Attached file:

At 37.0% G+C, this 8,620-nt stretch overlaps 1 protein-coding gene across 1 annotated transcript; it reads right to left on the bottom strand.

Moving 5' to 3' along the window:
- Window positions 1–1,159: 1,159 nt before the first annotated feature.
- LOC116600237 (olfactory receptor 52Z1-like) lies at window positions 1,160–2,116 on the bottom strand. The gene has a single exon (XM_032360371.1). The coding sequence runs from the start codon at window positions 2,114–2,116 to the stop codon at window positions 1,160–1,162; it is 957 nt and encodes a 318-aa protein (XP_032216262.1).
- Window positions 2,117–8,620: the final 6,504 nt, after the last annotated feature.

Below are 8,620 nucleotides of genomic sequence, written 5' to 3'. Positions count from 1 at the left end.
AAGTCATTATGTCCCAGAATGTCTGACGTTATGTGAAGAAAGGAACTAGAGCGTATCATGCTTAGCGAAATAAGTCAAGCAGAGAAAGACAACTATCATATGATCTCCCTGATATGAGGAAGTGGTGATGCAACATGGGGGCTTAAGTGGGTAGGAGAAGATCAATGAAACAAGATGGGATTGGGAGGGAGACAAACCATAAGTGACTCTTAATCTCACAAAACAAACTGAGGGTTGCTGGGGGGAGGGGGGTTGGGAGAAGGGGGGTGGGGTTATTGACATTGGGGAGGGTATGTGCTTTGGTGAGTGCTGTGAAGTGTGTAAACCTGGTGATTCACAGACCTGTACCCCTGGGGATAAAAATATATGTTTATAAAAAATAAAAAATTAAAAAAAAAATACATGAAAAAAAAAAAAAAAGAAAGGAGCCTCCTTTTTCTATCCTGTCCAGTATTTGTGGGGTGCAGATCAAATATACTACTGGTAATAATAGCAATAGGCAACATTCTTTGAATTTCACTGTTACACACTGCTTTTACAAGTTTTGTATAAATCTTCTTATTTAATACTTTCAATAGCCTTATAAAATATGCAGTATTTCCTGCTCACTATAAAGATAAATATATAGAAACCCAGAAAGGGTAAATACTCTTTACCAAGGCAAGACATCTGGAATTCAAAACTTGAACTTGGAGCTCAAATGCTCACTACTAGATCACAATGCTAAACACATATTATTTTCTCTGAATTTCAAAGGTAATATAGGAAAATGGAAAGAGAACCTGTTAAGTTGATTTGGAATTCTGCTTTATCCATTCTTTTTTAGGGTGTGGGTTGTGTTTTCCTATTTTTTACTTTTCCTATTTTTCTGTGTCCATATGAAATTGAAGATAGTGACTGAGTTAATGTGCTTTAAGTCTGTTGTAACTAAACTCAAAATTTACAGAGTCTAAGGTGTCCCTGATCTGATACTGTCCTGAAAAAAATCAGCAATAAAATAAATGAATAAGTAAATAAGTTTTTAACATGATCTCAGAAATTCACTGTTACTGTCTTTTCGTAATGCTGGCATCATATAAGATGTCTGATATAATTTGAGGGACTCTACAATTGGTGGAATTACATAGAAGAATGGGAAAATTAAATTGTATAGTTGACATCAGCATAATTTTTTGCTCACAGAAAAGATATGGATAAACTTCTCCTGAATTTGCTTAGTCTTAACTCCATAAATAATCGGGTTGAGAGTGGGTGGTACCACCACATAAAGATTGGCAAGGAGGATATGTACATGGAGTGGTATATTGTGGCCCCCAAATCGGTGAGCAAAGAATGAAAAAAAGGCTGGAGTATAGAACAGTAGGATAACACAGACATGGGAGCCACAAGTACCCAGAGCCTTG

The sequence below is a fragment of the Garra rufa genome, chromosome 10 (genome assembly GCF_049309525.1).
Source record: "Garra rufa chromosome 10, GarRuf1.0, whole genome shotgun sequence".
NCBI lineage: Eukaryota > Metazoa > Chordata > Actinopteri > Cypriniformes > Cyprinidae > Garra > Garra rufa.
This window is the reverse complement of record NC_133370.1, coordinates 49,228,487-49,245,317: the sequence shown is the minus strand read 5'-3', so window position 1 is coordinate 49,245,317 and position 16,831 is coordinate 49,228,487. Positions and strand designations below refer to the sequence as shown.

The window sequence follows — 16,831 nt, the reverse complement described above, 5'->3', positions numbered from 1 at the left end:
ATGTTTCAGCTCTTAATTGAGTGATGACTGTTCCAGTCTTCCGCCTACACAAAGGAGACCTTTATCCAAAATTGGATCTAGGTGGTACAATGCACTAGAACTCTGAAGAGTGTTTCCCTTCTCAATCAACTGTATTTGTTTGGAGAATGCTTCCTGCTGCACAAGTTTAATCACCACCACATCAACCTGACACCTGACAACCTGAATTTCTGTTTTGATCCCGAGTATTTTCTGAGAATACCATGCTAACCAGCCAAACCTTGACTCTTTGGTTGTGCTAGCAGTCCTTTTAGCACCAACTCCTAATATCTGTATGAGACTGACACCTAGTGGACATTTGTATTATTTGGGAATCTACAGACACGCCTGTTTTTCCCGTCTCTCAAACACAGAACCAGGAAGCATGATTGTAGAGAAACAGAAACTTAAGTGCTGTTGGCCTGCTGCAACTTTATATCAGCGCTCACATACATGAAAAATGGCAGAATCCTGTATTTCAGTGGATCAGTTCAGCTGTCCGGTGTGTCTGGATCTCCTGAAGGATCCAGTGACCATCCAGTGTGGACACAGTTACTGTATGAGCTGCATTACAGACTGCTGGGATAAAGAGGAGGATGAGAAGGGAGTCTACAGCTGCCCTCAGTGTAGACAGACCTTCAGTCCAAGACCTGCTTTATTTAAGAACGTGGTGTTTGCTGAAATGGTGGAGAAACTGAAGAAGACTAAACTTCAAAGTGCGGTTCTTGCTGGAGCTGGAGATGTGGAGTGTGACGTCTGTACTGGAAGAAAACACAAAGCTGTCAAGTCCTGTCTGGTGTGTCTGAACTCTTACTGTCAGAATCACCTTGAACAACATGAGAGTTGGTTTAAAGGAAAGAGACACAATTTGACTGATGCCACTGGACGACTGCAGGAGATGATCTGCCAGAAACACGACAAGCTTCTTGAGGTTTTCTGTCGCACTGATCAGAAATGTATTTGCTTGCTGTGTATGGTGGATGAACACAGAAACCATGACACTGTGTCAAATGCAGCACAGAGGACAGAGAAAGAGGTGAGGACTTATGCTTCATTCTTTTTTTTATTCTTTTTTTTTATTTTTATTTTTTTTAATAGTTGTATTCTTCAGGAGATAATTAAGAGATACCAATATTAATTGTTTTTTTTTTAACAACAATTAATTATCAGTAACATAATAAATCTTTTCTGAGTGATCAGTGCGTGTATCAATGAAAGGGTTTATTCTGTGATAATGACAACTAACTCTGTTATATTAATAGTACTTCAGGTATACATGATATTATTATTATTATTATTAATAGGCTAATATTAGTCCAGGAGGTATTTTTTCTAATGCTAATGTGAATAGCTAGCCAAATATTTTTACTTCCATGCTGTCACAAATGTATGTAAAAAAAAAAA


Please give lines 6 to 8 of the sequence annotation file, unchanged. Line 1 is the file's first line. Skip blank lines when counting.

Below are 8,620 nucleotides of genomic sequence, written 5' to 3'. Positions count from 1 at the left end.
AAGTCATTATGTCCCAGAATGTCTGACGTTATGTGAAGAAAGGAACTAGAGCGTATCATGCTTAGCGAAATAAGTCAAGCAGAGAAAGACAACTATCATATGATCTCCCTGATATGAGGAAGTGGTGATGCAACATGGGGGCTTAAGTGGGTAGGAGAAGATCAATGAAACAAGATGGGATTGGGAGGGAGACAAACCATAAGTGACTCTTAATCTCACAAAACAAACTGAGGGTTGCTGGGGGGAGGGGGGTTGGGAGAAGGGGGGTGGGGTTATTGACATTGGGGAGGGTATGTGCTTTGGTGAGTGCTGTGAAGTGTGTAAACCTGGTGATTCACAGACCTGTACCCCTGGGGATAAAAATATATGTTTATAAAAAATAAAAAATTAAAAAAAAAATACATGAAAAAAAAAAAAAAAGAAAGGAGCCTCCTTTTTCTATCCTGTCCAGTATTTGTGGGGTGCAGATCAAATATACTACTGGTAATAATAGCAATAGGCAACATTCTTTGAATTTCACTGTTACACACTGCTTTTACAAGTTTTGTATAAATCTTCTTATTTAATACTTTCAATAGCCTTATAAAATATGCAGTATTTCCTGCTCACTATAAAGATAAATATATAGAAACCCAGAAAGGGTAAATACTCTTTACCAAGGCAAGACATCTGGAATTCAAAACTTGAACTTGGAGCTCAAATGCTCACTACTAGATCACAATGCTAAACACATATTATTTTCTCTGAATTTCAAAGGTAATATAGGAAAATGGAAAGAGAACCTGTTAAGTTGATTTGGAATTCTGCTTTATCCATTCTTTTTTAGGGTGTGGGTTGTGTTTTCCTATTTTTTACTTTTCCTATTTTTCTGTGTCCATATGAAATTGAAGATAGTGACTGAGTTAATGTGCTTTAAGTCTGTTGTAACTAAACTCAAAATTTACAGAGTCTAAGGTGTCCCTGATCTGATACTGTCCTGAAAAAAATCAGCAATAAAATAAATGAATAAGTAAATAAGTTTTTAACATGATCTCAGAAATTCACTGTTACTGTCTTTTCGTAATGCTGGCATCATATAAGATGTCTGATATAATTTGAGGGACTCTACAATTGGTGGAATTACATAGAAGAATGGGAAAATTAAATTGTATAGTTGACATCAGCATAATTTTTTGCTCACAGAAAAGATATGGATAAACTTCTCCTGAATTTGCTTAGTCTTAACTCCATAAATAATCGGGTTGAGAGTGGGTGGTACCACCACATAAAGATTGGCAAGGAGGATATGTACATGGAGTGGTATATTGTGGCCCCCAAATCGGTGAGCAAAGAATGAAAAAAAGGCTGGAGTATAGAACAGTAGGATAACACAGACATGGGAGCCACAAGTACCCAGAGCCTTG

The sequence below is a fragment of the Garra rufa genome, chromosome 10 (genome assembly GCF_049309525.1).